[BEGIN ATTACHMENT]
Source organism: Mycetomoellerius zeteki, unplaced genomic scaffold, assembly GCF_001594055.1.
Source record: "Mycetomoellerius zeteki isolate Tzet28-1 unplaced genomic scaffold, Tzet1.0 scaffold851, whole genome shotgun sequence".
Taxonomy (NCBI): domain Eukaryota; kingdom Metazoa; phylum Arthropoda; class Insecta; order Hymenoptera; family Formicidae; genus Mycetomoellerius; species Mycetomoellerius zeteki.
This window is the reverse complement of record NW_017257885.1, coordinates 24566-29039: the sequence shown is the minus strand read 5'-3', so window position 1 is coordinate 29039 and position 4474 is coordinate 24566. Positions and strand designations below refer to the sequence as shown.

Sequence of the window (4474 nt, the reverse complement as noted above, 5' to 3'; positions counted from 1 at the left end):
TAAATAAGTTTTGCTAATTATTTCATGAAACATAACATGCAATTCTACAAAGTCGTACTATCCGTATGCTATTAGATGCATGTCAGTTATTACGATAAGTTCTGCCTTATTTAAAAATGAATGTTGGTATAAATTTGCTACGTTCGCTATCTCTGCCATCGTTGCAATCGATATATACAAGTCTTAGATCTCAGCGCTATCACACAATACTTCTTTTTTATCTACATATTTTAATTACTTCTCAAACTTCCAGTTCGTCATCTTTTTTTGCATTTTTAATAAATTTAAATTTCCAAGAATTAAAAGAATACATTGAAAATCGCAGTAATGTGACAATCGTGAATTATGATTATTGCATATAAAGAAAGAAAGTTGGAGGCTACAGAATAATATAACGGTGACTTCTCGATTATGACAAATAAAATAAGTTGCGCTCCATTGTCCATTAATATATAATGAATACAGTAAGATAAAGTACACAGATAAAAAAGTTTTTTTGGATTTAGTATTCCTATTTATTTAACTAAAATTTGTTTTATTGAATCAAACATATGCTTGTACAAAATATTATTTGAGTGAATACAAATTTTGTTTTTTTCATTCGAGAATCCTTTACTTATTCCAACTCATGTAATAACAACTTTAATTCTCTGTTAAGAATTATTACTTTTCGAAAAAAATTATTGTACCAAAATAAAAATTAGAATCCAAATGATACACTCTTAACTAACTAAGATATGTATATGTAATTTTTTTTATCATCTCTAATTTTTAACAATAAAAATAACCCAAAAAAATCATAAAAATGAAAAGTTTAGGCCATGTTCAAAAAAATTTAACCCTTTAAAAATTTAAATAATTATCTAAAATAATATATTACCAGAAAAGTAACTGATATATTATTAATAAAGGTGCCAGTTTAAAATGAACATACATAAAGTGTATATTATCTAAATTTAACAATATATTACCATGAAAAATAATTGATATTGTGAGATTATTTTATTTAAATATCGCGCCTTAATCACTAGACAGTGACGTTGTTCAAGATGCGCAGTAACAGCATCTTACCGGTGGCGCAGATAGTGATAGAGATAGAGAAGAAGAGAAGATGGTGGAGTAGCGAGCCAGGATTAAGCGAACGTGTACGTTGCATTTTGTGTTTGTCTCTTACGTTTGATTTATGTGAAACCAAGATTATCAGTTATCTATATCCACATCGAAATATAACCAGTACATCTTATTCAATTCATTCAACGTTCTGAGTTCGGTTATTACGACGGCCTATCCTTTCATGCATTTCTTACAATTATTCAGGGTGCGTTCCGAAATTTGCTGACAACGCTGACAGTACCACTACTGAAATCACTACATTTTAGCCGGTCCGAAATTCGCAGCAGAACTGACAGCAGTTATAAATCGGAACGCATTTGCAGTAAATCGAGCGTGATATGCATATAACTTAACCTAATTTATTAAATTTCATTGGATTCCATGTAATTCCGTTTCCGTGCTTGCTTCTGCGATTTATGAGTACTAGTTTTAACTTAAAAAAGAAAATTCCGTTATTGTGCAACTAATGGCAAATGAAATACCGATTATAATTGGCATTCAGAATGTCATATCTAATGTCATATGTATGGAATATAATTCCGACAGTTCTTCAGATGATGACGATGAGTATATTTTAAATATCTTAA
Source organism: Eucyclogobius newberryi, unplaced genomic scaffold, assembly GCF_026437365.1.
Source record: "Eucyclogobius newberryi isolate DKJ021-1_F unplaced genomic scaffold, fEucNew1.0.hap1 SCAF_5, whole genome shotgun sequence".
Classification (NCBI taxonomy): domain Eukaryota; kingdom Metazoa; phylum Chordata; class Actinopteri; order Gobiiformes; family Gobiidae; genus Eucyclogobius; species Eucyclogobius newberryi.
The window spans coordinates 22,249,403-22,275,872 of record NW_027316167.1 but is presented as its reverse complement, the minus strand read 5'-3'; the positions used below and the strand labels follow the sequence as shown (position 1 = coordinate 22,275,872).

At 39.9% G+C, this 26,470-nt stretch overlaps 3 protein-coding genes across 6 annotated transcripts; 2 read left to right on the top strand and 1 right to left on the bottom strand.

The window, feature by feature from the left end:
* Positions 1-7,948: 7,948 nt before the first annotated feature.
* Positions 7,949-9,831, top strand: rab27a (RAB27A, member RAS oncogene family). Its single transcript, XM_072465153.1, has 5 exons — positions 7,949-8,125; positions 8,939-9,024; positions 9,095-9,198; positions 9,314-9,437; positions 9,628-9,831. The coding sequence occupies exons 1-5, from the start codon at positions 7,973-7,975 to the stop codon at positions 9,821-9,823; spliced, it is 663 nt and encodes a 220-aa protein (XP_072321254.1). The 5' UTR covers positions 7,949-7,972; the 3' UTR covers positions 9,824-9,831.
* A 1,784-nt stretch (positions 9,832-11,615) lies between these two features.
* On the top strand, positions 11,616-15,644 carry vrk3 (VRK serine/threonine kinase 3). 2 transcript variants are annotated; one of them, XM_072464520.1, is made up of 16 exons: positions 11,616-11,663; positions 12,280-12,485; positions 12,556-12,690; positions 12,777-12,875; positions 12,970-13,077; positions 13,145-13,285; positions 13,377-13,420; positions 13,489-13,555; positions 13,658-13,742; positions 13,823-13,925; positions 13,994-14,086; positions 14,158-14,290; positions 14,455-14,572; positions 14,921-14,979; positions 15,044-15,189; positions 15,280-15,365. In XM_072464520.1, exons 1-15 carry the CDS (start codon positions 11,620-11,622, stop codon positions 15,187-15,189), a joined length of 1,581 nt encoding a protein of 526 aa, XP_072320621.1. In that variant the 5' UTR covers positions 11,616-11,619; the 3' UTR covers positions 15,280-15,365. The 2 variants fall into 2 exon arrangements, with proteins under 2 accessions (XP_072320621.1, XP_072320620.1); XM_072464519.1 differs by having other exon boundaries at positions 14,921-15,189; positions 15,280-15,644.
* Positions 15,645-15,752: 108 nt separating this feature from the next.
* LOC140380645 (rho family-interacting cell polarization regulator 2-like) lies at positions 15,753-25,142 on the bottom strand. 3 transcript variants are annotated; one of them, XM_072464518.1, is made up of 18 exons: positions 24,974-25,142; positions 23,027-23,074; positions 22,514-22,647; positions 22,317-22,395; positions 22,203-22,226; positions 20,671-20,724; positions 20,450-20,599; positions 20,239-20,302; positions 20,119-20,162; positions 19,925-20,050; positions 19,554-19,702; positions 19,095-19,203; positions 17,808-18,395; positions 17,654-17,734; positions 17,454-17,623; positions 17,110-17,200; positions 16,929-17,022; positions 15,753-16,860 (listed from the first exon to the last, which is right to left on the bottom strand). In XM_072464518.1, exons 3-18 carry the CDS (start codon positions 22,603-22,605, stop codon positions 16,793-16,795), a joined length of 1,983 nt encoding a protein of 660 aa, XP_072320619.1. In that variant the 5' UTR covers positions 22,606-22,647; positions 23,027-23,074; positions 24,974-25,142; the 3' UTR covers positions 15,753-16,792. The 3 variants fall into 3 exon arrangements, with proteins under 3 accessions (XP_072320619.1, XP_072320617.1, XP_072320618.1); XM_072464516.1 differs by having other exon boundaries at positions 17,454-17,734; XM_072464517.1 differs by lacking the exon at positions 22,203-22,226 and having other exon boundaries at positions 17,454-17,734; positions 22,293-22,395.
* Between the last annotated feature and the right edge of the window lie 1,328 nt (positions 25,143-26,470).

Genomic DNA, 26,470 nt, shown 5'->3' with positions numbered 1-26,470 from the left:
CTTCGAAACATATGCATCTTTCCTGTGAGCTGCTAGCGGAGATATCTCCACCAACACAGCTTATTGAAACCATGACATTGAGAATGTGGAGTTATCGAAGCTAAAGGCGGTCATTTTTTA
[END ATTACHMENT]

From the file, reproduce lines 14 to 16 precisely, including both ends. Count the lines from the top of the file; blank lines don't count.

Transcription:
* Positions 7,949-9,831, top strand: rab27a (RAB27A, member RAS oncogene family). Its single transcript, XM_072465153.1, has 5 exons — positions 7,949-8,125; positions 8,939-9,024; positions 9,095-9,198; positions 9,314-9,437; positions 9,628-9,831. The coding sequence occupies exons 1-5, from the start codon at positions 7,973-7,975 to the stop codon at positions 9,821-9,823; spliced, it is 663 nt and encodes a 220-aa protein (XP_072321254.1). The 5' UTR covers positions 7,949-7,972; the 3' UTR covers positions 9,824-9,831.
* A 1,784-nt stretch (positions 9,832-11,615) lies between these two features.
* On the top strand, positions 11,616-15,644 carry vrk3 (VRK serine/threonine kinase 3). 2 transcript variants are annotated; one of them, XM_072464520.1, is made up of 16 exons: positions 11,616-11,663; positions 12,280-12,485; positions 12,556-12,690; positions 12,777-12,875; positions 12,970-13,077; positions 13,145-13,285; positions 13,377-13,420; positions 13,489-13,555; positions 13,658-13,742; positions 13,823-13,925; positions 13,994-14,086; positions 14,158-14,290; positions 14,455-14,572; positions 14,921-14,979; positions 15,044-15,189; positions 15,280-15,365. In XM_072464520.1, exons 1-15 carry the CDS (start codon positions 11,620-11,622, stop codon positions 15,187-15,189), a joined length of 1,581 nt encoding a protein of 526 aa, XP_072320621.1. In that variant the 5' UTR covers positions 11,616-11,619; the 3' UTR covers positions 15,280-15,365. The 2 variants fall into 2 exon arrangements, with proteins under 2 accessions (XP_072320621.1, XP_072320620.1); XM_072464519.1 differs by having other exon boundaries at positions 14,921-15,189; positions 15,280-15,644.